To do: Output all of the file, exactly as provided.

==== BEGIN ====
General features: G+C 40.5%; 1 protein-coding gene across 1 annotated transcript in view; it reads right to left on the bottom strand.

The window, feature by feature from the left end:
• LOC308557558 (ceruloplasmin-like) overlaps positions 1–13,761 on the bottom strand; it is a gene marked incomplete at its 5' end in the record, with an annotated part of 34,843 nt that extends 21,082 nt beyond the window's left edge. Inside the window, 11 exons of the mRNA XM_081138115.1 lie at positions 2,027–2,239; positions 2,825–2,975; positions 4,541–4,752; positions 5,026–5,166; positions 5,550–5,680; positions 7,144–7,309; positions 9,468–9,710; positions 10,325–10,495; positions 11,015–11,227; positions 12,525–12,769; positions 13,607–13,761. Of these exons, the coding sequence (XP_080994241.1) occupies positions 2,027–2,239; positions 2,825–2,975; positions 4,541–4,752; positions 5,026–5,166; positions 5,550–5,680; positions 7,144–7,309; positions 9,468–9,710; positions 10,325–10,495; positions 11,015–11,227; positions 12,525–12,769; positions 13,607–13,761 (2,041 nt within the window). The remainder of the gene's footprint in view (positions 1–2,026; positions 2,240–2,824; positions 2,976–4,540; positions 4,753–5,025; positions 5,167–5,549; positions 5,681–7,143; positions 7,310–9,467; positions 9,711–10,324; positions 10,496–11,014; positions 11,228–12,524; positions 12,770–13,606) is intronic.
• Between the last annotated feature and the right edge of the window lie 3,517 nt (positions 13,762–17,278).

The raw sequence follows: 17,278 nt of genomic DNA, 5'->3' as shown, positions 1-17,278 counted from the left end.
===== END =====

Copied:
General features: G+C 40.5%; 1 protein-coding gene across 1 annotated transcript in view; it reads right to left on the bottom strand.

The window, feature by feature from the left end:
• LOC308557558 (ceruloplasmin-like) overlaps positions 1–13,761 on the bottom strand; it is a gene marked incomplete at its 5' end in the record, with an annotated part of 34,843 nt that extends 21,082 nt beyond the window's left edge. Inside the window, 11 exons of the mRNA XM_081138115.1 lie at positions 2,027–2,239; positions 2,825–2,975; positions 4,541–4,752; positions 5,026–5,166; positions 5,550–5,680; positions 7,144–7,309; positions 9,468–9,710; positions 10,325–10,495; positions 11,015–11,227; positions 12,525–12,769; positions 13,607–13,761. Of these exons, the coding sequence (XP_080994241.1) occupies positions 2,027–2,239; positions 2,825–2,975; positions 4,541–4,752; positions 5,026–5,166; positions 5,550–5,680; positions 7,144–7,309; positions 9,468–9,710; positions 10,325–10,495; positions 11,015–11,227; positions 12,525–12,769; positions 13,607–13,761 (2,041 nt within the window). The remainder of the gene's footprint in view (positions 1–2,026; positions 2,240–2,824; positions 2,976–4,540; positions 4,753–5,025; positions 5,167–5,549; positions 5,681–7,143; positions 7,310–9,467; positions 9,711–10,324; positions 10,496–11,014; positions 11,228–12,524; positions 12,770–13,606) is intronic.
• Between the last annotated feature and the right edge of the window lie 3,517 nt (positions 13,762–17,278).

The raw sequence follows: 17,278 nt of genomic DNA, 5'->3' as shown, positions 1-17,278 counted from the left end.